Synopsis: A very cold and active pattern will continue. Very cold temperatures are expected tonight and tomorrow. Another winter storm system will affect the state Sunday into Monday, with more colder than normal weather to follow.
An Alberta Clipper system brought accumulating snow to much of the state this morning. It also brought with it an important cold front, which will bring in some of the coldest air of the season with it. Temperatures will rival the coldest night of the season and tomorrow’s temperatures will be well below normal. Here’s a look at the expected lows tomorrow morning from the short range high res HRRR model. Notice the highest expected low in the state is only around three degrees! Combine this with breezy conditions, and it's going to feel downright cold outside, with wind chills in the negative teens for most. As a result, the NWS has issued a Wind Chill Advisory for the northern four counties and a Hazardous Weather Outlook for the southern four counties to cover this threat. Make sure to cover all exposed skin and limit time outdoors until it warms up as the morning goes on!
More widespread precipitation should move into the state during the day on Sunday. There are still a lot of uncertainties regarding the ultimate evolution of the storm system slated to affect the state into Monday. First off, Sunday’s precipitation will be from overrunning- which means warm air moving over the cold dome at the surface. With strong high pressure locked in to our north, it appears highly unlikely that anybody in the state goes above freezing at the surface. However, temperatures higher up in the atmosphere could rise above freezing in the southern half of the state. This would cause the precipitation to fall as a dangerous icy mix of sleet and freezing rain. Further north, mainly snow would be likely. However, this solution is far from locked in. If the models trend further south, a colder solution with more snow for the state, but perhaps less precipitation in the far north, would result. A track further north would bring the risk of ice further north with it. At this time, however, due to the amount of cold air entrenched at the surface and Connecticut’s location relative to the storm, plain rain does not appear likely anywhere. We’ll continue to watch the guidance and trends and as soon as we can try to clarify some of the details related to precipitation type and timing, hopefully tomorrow night along with a first call map.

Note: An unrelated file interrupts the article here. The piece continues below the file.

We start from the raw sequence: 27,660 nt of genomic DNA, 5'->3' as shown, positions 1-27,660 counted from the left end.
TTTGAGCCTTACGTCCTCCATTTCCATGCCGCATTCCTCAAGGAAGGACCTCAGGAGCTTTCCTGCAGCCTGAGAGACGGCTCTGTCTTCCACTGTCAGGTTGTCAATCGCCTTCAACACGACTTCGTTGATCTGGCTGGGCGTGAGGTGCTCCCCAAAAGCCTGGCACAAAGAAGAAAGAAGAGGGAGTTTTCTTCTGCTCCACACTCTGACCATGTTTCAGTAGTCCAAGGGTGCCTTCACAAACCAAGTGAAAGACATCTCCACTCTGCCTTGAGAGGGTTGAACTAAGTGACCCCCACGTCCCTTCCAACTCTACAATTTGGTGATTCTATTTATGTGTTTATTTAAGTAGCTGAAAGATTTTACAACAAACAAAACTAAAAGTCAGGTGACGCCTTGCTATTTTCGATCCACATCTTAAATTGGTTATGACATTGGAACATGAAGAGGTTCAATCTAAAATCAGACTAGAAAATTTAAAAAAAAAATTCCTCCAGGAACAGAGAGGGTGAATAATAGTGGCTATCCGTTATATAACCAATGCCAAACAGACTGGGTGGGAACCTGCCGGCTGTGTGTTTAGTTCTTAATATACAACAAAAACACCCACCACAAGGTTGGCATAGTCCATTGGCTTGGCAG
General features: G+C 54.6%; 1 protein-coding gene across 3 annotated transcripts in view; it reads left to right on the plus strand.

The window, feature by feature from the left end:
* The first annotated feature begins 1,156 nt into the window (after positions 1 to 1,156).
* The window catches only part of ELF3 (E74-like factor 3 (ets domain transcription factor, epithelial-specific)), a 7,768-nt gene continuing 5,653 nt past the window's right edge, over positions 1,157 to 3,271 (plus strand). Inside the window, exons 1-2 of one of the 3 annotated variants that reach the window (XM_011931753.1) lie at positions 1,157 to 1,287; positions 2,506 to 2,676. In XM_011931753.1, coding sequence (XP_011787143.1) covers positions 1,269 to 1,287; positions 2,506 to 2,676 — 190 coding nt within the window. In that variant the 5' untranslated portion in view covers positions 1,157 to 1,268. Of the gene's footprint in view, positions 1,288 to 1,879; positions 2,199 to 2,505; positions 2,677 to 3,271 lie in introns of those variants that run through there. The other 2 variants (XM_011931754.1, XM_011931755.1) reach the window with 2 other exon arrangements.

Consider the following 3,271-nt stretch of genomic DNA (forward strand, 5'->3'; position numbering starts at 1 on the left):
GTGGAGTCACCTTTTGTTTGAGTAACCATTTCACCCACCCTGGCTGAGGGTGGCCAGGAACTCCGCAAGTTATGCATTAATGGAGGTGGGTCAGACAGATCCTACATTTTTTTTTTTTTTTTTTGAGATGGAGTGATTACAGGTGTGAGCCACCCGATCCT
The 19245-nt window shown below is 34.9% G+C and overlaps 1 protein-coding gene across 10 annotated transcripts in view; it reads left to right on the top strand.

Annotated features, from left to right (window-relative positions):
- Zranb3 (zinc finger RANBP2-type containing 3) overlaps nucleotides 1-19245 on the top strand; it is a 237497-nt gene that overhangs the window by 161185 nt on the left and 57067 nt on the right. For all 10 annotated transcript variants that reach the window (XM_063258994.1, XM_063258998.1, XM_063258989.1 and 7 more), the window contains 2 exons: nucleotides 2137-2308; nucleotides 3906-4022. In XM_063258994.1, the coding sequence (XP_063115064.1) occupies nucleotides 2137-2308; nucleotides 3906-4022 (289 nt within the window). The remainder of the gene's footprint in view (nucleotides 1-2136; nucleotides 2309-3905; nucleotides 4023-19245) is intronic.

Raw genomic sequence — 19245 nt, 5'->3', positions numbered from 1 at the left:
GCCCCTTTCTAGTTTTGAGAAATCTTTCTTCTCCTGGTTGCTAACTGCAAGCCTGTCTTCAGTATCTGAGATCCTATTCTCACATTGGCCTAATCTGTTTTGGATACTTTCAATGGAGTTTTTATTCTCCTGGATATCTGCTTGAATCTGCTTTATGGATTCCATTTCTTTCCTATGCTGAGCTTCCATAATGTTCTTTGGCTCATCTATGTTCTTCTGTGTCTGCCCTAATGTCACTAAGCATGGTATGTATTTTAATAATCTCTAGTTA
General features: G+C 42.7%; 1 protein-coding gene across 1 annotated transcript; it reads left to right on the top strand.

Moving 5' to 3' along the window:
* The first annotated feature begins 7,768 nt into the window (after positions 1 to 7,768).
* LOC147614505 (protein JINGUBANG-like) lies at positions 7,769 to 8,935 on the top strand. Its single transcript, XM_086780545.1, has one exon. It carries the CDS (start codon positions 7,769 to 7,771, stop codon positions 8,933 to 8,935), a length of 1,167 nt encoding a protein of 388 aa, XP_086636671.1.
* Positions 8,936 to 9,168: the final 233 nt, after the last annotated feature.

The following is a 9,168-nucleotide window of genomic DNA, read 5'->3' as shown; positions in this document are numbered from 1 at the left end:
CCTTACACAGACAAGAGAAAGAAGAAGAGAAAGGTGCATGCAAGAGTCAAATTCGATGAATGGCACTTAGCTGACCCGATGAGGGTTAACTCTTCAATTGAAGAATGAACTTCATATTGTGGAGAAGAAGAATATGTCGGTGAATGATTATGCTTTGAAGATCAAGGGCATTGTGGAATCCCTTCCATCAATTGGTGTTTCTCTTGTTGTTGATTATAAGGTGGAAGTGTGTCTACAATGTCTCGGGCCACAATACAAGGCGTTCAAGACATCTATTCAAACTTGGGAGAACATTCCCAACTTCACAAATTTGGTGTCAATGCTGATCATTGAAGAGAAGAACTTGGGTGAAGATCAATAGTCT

For Tuesday and Wednesday of next week, fairly tranquil weather is likely, although some snow could linger into the morning hours, especially over eastern portions, if the coastal low tracks closer. Temperatures will be a bit below seasonal levels on Tuesday and Wednesday, but it will feel warmer, due to how cold its been!
By next Thursday, another system, an Alberta Clipper system, should bring a shot of light snow to the state, followed by more bitterly cold Arctic air! Winter is here and it isn’t going anywhere any time soon!
Look for our next update tomorrow evening and potentially a first call map as well depending on forecasters confidence. Until then, thanks for reading SCW!